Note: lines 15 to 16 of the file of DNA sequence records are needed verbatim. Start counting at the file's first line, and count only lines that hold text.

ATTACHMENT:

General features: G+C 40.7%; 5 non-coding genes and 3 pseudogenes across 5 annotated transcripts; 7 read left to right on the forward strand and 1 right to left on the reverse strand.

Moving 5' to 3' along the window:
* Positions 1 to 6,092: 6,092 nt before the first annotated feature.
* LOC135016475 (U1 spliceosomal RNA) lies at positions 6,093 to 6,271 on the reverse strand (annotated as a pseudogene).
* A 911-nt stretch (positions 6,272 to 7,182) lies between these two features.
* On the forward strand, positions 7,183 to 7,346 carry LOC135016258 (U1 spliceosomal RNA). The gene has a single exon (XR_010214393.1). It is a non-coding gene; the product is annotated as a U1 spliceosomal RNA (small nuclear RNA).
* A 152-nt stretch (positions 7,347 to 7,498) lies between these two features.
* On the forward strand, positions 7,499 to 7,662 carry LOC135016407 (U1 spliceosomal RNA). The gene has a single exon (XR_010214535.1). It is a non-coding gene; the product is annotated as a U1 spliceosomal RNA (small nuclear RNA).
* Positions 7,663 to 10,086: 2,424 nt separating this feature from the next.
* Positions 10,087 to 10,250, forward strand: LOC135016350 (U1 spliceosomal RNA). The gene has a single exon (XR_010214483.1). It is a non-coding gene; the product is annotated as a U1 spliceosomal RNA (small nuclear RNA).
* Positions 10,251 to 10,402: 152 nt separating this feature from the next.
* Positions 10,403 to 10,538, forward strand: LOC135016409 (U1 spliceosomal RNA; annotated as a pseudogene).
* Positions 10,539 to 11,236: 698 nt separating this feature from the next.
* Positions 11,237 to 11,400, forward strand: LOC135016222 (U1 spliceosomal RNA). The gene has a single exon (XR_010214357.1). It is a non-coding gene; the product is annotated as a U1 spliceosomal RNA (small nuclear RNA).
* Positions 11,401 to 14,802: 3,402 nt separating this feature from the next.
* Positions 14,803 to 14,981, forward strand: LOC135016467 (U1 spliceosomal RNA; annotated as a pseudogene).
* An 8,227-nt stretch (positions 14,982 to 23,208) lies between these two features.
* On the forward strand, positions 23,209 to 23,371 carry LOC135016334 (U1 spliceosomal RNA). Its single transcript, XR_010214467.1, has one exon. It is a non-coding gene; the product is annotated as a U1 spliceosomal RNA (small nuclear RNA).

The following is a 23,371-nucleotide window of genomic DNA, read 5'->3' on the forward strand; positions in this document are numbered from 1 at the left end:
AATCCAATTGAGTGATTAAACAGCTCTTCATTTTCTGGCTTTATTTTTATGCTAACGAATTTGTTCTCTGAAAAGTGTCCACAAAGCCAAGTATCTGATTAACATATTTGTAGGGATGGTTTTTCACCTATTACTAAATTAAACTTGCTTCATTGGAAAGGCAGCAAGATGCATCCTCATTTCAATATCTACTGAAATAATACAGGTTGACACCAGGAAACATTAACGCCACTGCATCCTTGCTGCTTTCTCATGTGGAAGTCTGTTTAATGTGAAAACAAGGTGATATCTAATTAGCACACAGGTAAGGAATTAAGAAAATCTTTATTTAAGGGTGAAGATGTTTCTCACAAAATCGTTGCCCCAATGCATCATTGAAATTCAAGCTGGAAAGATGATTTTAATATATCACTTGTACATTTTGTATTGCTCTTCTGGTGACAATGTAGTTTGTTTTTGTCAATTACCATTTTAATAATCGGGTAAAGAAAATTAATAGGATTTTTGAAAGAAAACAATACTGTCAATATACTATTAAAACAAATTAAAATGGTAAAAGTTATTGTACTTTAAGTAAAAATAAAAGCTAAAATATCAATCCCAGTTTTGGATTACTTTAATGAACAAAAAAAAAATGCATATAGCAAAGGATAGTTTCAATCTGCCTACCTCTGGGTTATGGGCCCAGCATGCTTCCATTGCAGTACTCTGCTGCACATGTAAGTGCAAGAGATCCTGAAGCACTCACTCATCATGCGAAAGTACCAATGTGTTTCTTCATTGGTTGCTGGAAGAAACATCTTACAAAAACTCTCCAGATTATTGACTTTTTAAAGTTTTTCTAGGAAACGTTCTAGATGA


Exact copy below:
* Positions 11,401 to 14,802: 3,402 nt separating this feature from the next.
* Positions 14,803 to 14,981, forward strand: LOC135016467 (U1 spliceosomal RNA; annotated as a pseudogene).